Stepping into the Kansas City Royals system, Trevor Werner braced himself for the terrors of minor-league baseball.
Werner, who played four seasons at Texas A&M prior to being selected in the seventh round of the 2023 MLB Draft, heard stories of a rigorous lifestyle for minor leaguers. From housing to travel, former professional baseball players opened Werner's eyes to the struggles of the minor-league grind.
But in today's game, those hurdles weren't apparent in Werner's first steps.
"I'm just surprised how well we are treated here in this organization," Werner said. "Whether it's the living or the facilities in Arizona to when I walked into Segra Park for the first time, I was like, 'Am I in the right place? Because this is not what I pictured Low-A to look like.' It's been a nice transition."
It hasn't just been a nice transition in facilities and housing for Werner. The third baseman made the most of his first assignment, going 5 for 15 with three extra-base hits in four games in the Arizona Complex League. He rode that success to a promotion to Single-A Columbia, becoming the first 2023 Royals draftee to join the affiliate.
In 31 games, Werner showed no signs of growing pains. The righty slashed .354/.459/.699 with 11 doubles, eight home runs, 36 RBIs and 21 walks to 31 strikeouts. He earned back-to-back Carolina League Player of the Week awards for Aug. 21-27 and Aug. 28-Sept. 3.
"It's obviously great to win those awards, and it's an honor to be recognized for the results. But at the end of the day, I'm not really chasing those things," Werner said. "It's just more of a day-to-day, game-by-game, pitch-by-pitch mentality."
Prior to being drafted, Werner knew more baseball wouldn't hurt — after all, his goal was to be an everyday player. He took to the Cape Cod League, where he played six games for the Brewster Whitecaps in 2022. He appeared in 10 games this past summer, collecting 12 hits — six for extra bases — in 35 at-bats.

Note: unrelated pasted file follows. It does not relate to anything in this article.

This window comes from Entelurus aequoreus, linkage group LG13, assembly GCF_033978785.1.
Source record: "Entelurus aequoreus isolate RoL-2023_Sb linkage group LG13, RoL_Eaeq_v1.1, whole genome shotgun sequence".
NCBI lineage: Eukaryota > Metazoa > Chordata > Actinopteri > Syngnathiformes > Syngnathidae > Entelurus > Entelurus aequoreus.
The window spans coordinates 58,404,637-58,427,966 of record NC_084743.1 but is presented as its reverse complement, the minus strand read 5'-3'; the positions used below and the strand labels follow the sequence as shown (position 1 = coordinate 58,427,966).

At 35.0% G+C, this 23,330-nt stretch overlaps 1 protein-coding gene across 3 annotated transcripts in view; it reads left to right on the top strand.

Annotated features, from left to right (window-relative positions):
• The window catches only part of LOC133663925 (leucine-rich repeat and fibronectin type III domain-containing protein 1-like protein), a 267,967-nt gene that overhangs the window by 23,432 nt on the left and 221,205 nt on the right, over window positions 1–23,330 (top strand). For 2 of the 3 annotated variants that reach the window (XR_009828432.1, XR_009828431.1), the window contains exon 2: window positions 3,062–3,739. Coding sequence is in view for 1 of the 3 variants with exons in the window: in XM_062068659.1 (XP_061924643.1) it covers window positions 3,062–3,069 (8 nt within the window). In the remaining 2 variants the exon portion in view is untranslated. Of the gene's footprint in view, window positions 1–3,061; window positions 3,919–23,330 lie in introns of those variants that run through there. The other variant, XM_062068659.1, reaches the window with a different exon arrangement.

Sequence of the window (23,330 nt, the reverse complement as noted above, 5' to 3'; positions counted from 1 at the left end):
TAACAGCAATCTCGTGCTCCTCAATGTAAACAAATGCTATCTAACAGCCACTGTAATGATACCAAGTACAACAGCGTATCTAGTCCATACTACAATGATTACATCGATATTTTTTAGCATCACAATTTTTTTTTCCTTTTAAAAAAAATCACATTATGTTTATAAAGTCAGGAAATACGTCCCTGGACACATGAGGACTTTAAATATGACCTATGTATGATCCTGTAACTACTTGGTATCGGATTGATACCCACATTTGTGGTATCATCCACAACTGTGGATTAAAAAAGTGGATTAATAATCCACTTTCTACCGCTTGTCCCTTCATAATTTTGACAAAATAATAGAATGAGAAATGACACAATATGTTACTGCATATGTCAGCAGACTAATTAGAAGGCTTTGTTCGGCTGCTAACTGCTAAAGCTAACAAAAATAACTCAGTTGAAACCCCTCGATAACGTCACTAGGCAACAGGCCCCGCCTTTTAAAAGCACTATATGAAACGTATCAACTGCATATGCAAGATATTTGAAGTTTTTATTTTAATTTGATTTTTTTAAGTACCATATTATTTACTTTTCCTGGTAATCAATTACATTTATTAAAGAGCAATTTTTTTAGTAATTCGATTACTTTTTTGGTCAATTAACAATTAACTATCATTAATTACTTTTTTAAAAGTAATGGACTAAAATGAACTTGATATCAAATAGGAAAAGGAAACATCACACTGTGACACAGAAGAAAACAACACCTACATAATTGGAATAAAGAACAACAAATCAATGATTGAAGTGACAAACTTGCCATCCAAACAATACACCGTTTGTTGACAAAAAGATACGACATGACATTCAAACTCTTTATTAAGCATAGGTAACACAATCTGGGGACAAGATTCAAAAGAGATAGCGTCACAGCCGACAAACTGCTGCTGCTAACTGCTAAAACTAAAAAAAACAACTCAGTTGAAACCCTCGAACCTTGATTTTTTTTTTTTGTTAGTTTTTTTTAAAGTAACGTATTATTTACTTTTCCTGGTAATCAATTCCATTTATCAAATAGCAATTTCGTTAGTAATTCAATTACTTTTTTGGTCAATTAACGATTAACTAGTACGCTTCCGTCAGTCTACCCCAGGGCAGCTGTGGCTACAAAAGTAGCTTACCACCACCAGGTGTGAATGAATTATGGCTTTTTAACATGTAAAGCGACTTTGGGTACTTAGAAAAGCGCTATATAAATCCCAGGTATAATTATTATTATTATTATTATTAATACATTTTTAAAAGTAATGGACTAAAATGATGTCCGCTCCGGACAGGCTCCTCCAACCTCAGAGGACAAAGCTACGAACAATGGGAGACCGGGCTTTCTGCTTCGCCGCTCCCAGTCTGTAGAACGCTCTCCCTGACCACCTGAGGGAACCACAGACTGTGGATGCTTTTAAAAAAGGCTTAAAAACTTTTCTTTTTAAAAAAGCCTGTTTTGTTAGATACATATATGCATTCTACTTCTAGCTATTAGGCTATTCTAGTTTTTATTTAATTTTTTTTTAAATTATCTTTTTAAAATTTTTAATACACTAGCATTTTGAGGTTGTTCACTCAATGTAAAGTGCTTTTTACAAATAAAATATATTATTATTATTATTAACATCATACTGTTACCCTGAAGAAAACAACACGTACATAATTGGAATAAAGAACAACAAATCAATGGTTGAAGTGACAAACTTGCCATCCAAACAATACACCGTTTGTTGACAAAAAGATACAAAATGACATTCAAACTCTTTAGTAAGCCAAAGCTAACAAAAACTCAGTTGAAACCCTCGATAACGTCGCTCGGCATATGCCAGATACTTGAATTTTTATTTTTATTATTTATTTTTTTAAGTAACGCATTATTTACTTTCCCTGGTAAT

"I had a little more playing time under my belt than some of the other guys, and so I think that contributed to getting as early start to games and stuff with the Complex League," Werner said.
Werner believed he needed to continue to prove himself. He took a fourth year at Texas A&M to do so, but his time in a summer league opened another avenue of exposure and competition.
"I didn't want to leave anything unanswered on the table before the draft," Werner said. "I think it ended up paying off for me. I had a good little run for a couple of weeks out in the Cape and then ended up getting selected by the Royals, so it all worked out."
Extra games in the Cape Cod League prepared Werner for everyday play. The consistent repetition of games fueled a successful stretch at the plate for the Fireflies, where he reached base safely in 29 of his 31 games.
Werner also rode a 12-game hit streak that spanned three series from Aug. 15-20. He hit .435 with seven doubles, five home runs, 18 RBI and a 1.484 OPS in that span.
"It's an everyday thing," Werner said. "I feel like the more you do it, you get used to playing every day and seeing different arms and just building your craft each day."
Werner knew the Royals held interest in him. He felt more comfortable entering an organization that wanted to draft him.
He has all the information he needs at hand now. Royals player development doesn't require hitters to consume it all the same, though. A cookie-cutter approach is replaced by a personalized outlook — one more appealing to a player with an old-school point of view.
"I don't like to use too much information," Werner said. "But you've still got to go out and play even if you have the information. You've just got to use what you want and go do the rest."
Manning third base in 20 games for the Fireflies, Werner committed eight errors on 36 total chances. He didn't change his approach but worked more on cleaning up the mistakes with manager Tony Peña Jr., who played shortstop in the major leagues.
Peña dubbed Werner a great athlete, one with tools to show good range, good hands and a plus arm. But where Werner looked to improve started mentally by trusting his instinct.
"We've been talking a lot about how he uses his feet reading the ball," Peña said. "Sometimes as an infielder, you let your mind tell you something that you see, but sometimes you might have a little bit of doubt in how to play that ground ball and you get in trouble."
Werner turned 23 years old on Sept. 3. The night prior, a contingent of family and friends surprised him in the stands at Segra Park in Columbia, South Carolina, and in the nightcap of the doubleheader, Werner hit a game-tying home run in the seventh inning to force extra innings.
"It was cool because I got to do what I love on my birthday," Werner said. "You can't ask for much more."
Werner closed out his first professional season Sunday. Over his last week in Low-A, he went 9 for 22 with two doubles, a triple, a grand slam, nine RBIs, three stolen bases and four walks to four strikeouts. He heads into his first offseason on a high note, putting himself on pace to move quickly through the system.